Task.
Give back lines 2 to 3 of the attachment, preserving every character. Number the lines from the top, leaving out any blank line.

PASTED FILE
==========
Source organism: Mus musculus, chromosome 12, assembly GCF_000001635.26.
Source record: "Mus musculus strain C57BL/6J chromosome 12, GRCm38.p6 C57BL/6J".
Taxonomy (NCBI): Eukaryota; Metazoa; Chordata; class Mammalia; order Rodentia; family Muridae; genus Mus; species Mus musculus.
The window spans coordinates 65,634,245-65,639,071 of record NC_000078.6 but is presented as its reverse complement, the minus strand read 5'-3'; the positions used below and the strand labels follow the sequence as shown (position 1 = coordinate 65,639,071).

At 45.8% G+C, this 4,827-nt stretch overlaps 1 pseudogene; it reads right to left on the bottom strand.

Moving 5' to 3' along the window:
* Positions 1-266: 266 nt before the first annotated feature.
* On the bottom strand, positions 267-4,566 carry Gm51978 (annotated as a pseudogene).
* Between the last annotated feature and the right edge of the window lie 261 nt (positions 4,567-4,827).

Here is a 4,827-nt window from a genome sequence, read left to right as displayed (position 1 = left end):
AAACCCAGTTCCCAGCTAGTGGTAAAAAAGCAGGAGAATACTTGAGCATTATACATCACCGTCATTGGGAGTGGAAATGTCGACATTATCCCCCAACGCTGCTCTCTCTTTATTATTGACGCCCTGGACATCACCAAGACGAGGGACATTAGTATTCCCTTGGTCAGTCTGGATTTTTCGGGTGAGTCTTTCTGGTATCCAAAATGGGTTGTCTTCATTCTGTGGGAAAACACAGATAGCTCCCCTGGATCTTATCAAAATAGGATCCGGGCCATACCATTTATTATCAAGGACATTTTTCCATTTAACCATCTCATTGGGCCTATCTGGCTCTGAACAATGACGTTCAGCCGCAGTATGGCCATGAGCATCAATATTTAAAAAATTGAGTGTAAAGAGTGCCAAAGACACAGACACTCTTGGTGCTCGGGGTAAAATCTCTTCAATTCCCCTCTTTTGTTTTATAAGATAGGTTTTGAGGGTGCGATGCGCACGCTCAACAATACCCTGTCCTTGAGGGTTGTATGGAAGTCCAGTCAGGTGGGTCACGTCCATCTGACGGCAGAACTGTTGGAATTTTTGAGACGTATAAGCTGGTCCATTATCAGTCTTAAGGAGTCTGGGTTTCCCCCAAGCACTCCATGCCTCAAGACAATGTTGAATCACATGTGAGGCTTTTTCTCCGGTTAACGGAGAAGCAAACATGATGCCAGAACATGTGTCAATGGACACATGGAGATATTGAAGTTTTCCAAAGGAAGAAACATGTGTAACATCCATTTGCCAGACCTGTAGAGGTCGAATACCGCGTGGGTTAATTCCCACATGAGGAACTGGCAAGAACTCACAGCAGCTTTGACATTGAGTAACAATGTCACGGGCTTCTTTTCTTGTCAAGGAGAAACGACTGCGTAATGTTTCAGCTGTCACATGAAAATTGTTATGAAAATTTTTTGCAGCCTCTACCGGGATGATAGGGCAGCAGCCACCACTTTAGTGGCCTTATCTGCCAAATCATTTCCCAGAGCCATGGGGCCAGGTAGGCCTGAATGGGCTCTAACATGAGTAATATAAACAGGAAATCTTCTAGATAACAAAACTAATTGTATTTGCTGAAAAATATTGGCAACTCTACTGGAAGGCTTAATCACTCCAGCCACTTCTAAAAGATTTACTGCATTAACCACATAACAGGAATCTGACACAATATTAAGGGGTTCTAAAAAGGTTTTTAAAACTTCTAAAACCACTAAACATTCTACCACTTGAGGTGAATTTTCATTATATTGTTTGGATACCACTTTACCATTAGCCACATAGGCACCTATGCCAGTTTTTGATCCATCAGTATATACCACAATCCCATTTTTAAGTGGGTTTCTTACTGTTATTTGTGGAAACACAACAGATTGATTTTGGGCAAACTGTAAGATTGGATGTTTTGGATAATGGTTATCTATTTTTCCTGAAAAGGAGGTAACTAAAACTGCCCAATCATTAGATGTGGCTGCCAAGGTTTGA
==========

Source record: "Mus musculus strain C57BL/6J chromosome 12, GRCm38.p6 C57BL/6J".
Taxonomy (NCBI): Eukaryota; Metazoa; Chordata; class Mammalia; order Rodentia; family Muridae; genus Mus; species Mus musculus.